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A gas detection system includes a light detector, a pump laser with spectral emission between UV and IR wavelengths and structured to generate a laser beam, a hollow waveguide structured to receive a sample gas, the hollow waveguide having a bandwidth sufficient to transmit the laser beam and Stokes Raman photons scattered by the sample gas, and an optical system. The optical system is structured to: (i) direct the laser beam into the hollow waveguide such that it propagates in the hollow waveguide in one or more low-order low-loss waveguide modes, and (ii) direct Raman signals generated within the hollow waveguide in response to the laser beam interacting with the sample gas toward the light detector, the Raman signal including the Stokes Raman photons.
Industries that utilize natural gas, gasifier syngas, biogas, landfill gas, or any type of fuel gas can benefit from knowing the composition of a fuel gas mixture in real-time. Natural gas, the most common fuel, can have significant variation in hydrocarbon composition in areas supplied by multiple sources. The “opportunity fuels” such as biogas and landfill gases, also have significant variation in quality, and operators often use natural gas as a backup fuel. There is a need for a sensing system that is able to quickly and reliably identify, characterize, and determine the concentration of the various gases in a gas mixture. The current invention meets this need by providing a gas sensor system capable of accurate and continuous readout of the relative mole percent of all major fuel-gas components including H2, CO, CO2, CH4, C2H6, and C3H8, along with O2, N2, and water vapor. The sensor system is based on Raman spectroscopy, and has been developed to utilize low laser powers and low-resolution spectrometers and detectors to reduce cost while giving readouts in 1 second or less. This sensor system will greatly benefit the power industry, as well as other industries utilizing gaseous input or output streams by enabling faster, smarter control to increase process efficiency and reduce emissions. Currently, NETL is testing field prototype sensor systems to demonstrate use in applications and long-term operation.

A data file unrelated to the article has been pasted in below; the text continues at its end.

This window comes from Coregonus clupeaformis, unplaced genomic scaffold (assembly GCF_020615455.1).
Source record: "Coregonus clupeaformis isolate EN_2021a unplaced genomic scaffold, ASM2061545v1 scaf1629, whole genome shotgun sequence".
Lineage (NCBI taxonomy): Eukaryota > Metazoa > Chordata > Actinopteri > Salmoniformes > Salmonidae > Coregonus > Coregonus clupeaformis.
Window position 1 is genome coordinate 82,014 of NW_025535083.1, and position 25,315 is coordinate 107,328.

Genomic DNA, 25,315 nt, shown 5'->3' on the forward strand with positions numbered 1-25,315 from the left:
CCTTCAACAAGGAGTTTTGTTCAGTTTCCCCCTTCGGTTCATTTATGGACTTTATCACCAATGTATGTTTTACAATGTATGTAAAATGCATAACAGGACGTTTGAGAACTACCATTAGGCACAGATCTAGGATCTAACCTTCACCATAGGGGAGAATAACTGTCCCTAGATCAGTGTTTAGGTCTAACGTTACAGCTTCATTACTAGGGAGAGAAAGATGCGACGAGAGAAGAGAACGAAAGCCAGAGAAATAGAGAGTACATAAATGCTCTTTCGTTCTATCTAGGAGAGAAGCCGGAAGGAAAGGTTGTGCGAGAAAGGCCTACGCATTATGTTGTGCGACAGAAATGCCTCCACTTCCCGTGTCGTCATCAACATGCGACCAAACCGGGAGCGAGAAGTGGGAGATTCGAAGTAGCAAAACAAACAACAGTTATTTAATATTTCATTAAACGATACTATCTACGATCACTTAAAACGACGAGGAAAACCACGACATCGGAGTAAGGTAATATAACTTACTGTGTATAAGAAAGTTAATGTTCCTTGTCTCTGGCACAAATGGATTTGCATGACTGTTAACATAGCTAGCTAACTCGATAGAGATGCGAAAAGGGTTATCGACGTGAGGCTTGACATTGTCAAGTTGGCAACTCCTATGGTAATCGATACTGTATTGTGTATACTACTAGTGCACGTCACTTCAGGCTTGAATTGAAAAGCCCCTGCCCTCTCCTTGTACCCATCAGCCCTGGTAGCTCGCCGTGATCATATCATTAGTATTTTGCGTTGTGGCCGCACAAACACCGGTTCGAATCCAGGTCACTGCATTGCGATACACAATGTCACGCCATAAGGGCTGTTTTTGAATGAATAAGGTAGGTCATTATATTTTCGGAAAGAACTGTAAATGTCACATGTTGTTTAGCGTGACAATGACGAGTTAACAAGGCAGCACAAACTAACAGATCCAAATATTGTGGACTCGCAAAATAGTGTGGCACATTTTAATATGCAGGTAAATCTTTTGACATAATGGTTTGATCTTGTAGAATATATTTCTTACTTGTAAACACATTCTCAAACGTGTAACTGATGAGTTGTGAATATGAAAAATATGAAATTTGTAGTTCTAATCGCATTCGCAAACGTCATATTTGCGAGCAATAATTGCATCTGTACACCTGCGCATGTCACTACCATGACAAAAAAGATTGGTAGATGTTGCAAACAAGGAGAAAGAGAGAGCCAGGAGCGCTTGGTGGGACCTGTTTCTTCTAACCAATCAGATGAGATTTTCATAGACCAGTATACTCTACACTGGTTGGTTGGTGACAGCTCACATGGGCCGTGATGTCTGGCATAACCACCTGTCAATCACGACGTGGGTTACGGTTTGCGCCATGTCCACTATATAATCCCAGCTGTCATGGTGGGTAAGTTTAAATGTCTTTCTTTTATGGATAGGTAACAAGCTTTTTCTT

Reports concentrations of all majority gases to better than 0.1% in 1 second or less, and can be used for real-time gas analysis and system control. -Real-time capability enables turbine operators to switch from one fuel to another with continuous adjustment of the fuel/air ratio for optimum operation efficiency and flameout prevention. -Current field-unit prototypes are rated for pressures between 10 psi and 800 psi and gas temperatures up to 200oC for regulated or direct pipeline measurement.


Patent Number: 
Patent Issue Date: 
November 4, 2012
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